Although originators may work with the latest and greatest technology, it’s not going to replace them anytime soon. The mortgage transaction as we know it today is extremely complicated; and the average borrower has only a minimal understanding of how it works and the kind of information that is needed. A mortgage is one of the largest financial transactions that most people will undertake in their lifetime. In fact, this past March, the median sales price of an existing single-family home was $224,300, according to the National Association of Realtors (NAR). Having an app walk you through a $200,000 or more transaction is just not feasible. People want to be guided through such an important transaction by other people—people they can trust.

But the ability to assist a borrower during the mortgage transaction, while an important skill, is not the only asset a seasoned mortgage originator brings to the table. When you’re working with borrowers, make sure you not only offer them quality loans, but the best service as well. That’s something that technology can never replace. Be responsive to clients’ calls and e-mails, and be as thorough as you can whenever you’re answering a question. If you don’t know the answer right away, let them know you’ll research it for them, and be sure to get back to them promptly.

In addition to stellar customer service, seasoned originators can help clients find the best product for their financial situation. A mortgage professional has the ability to look at a wide range of products and help clients determine the best mortgage for them based on factors other than just straight numbers. Perhaps the borrower wants a lower down payment or a quick close. A good originator knows the different loan types available from different lenders, and can help borrowers identify exactly what they need. If a borrower has an unusual financial situation that a computer application would reject out of hand, a savvy mortgage originator will know what lenders offer manual underwriting and which lenders offer lower credit requirements. This kind of market expertise is invaluable for today’s borrowers.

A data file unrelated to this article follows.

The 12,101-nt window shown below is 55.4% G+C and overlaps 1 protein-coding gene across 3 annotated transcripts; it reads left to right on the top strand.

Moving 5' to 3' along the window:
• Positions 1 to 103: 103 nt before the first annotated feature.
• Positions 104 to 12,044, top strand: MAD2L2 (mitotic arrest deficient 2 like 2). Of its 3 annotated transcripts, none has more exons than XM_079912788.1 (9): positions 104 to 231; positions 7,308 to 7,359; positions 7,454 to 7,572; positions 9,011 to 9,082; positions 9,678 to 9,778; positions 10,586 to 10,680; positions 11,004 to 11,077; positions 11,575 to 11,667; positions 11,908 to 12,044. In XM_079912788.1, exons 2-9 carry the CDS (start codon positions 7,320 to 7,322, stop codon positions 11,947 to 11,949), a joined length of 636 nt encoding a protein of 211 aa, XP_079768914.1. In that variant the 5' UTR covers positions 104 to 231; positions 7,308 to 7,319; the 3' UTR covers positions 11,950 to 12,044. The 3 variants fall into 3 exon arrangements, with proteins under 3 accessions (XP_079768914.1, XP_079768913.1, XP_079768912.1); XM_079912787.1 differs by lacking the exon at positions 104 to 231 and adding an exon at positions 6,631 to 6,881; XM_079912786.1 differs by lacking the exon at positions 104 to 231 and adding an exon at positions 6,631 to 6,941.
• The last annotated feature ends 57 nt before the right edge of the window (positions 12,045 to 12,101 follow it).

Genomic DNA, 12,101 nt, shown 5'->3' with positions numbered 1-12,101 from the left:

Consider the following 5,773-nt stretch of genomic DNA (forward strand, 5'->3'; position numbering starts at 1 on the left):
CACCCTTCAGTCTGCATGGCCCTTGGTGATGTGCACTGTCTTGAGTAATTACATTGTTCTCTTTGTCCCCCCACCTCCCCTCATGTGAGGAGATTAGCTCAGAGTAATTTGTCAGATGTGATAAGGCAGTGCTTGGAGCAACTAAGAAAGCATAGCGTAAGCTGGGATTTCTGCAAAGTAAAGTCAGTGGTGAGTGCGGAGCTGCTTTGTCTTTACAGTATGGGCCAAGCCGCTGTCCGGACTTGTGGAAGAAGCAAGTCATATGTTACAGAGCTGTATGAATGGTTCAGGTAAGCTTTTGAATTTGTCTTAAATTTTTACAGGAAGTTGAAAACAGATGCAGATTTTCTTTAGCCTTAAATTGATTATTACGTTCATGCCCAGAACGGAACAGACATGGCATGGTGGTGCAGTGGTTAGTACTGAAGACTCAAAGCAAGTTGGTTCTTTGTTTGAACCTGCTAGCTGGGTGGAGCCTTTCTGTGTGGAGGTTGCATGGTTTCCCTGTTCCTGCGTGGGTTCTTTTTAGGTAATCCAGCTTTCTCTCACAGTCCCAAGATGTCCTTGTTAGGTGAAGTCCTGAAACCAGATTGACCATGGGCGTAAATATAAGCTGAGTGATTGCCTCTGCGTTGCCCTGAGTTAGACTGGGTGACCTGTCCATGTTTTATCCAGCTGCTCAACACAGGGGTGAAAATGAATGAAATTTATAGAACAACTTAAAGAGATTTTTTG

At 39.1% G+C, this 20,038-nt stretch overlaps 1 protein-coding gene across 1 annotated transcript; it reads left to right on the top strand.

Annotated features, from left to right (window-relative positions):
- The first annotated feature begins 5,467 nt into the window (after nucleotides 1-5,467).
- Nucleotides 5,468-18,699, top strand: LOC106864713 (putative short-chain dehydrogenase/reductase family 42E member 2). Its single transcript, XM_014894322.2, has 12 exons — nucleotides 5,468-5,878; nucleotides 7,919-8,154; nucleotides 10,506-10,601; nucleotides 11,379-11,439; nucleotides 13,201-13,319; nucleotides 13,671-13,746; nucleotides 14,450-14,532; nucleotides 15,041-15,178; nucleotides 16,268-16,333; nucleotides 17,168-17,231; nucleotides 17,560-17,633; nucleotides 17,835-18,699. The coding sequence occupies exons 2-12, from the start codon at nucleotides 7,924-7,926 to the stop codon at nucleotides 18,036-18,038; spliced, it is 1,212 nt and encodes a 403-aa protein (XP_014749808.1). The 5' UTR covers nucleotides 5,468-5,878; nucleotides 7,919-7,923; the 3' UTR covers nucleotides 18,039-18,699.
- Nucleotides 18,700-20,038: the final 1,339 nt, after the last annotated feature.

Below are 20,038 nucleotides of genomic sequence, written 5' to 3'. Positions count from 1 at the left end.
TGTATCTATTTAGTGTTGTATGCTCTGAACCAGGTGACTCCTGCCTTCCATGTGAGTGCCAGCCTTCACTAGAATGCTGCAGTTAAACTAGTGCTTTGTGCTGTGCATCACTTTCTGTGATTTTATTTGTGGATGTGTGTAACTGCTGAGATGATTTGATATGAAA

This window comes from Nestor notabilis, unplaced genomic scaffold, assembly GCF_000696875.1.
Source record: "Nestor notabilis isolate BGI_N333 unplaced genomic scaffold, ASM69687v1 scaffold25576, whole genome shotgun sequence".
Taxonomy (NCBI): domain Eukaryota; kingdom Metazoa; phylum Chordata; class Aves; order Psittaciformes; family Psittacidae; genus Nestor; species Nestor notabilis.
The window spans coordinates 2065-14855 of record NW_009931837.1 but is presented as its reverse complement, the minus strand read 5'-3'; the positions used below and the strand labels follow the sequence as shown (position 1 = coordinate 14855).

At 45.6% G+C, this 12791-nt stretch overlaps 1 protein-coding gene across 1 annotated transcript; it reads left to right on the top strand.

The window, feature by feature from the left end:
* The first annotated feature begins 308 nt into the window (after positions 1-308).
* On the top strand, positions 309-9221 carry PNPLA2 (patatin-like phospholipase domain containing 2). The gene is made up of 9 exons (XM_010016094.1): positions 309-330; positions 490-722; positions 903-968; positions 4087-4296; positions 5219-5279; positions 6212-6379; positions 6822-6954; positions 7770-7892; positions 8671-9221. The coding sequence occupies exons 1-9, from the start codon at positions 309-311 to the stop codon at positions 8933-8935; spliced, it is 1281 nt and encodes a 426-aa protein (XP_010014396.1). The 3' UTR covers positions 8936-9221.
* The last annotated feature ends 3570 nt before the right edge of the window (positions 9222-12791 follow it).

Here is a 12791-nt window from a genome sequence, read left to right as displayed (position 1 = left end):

Of course, to be able to provide this kind of stellar service for borrowers, originators will need to do some work of their own. Be sure to keep up to date on not only the latest technology, but also what’s happening in the market—and not just where interest rates are today and where they’re headed (although that’s important, too). Keep up-to-date on state and national regulatory changes that could affect your work and the kinds of loans available to borrowers. Work with a multitude of lenders that offer a wide variety of loan products. If you have access to a wide breadth of mortgage programs, you can help borrowers get the right product for them and their particular financial situation. Know which lenders focus on turn times—and not just underwriting turn times, but how long it takes to go from initial application to closing—so you can help clients who may be working with an accelerated timetable.

Borrowers’ heads may be turned by the latest clever app or gadget, but once they’ve moved past the brightly colored home screen they can be quickly turned off by technology that is cumbersome to use or doesn’t offer any real value. By working hard to get them the loan they need to buy the home they want, borrowers will be truly impressed by the wide suite of services and expert advice offered by a seasoned mortgage originator.

Conclusion
By effectively and thoughtfully embracing technology originators can maximize their value to today’s borrowers. Use technology to the advantage of your business and your clients. If an app helps shorten closing times, use it. If it simply confuses your borrowers, skip it. The real value in the originator equation is what you bring to the table, including your market knowledge and the variety of loans you offer and lenders you partner with. If you work with clients to get them the best loans at the best rates, while at the same time offering your expertise and individualized, personal service, you’ll not only prove your worth to clients, you’ll grow your business, too.



Rey Maninang is senior vice president and national sales director of Carrington Mortgage Services LLC’s Wholesale Mortgage Lending Division. Under Rey’s leadership, Carrington’s Wholesale Division has increased volume production by over 100 percent within a two-year period, and successfully launched several strategic initiatives resulting in consistent profit increases.



This article originally appeared in the May 2016 print edition of National Mortgage Professional Magazine.

Technology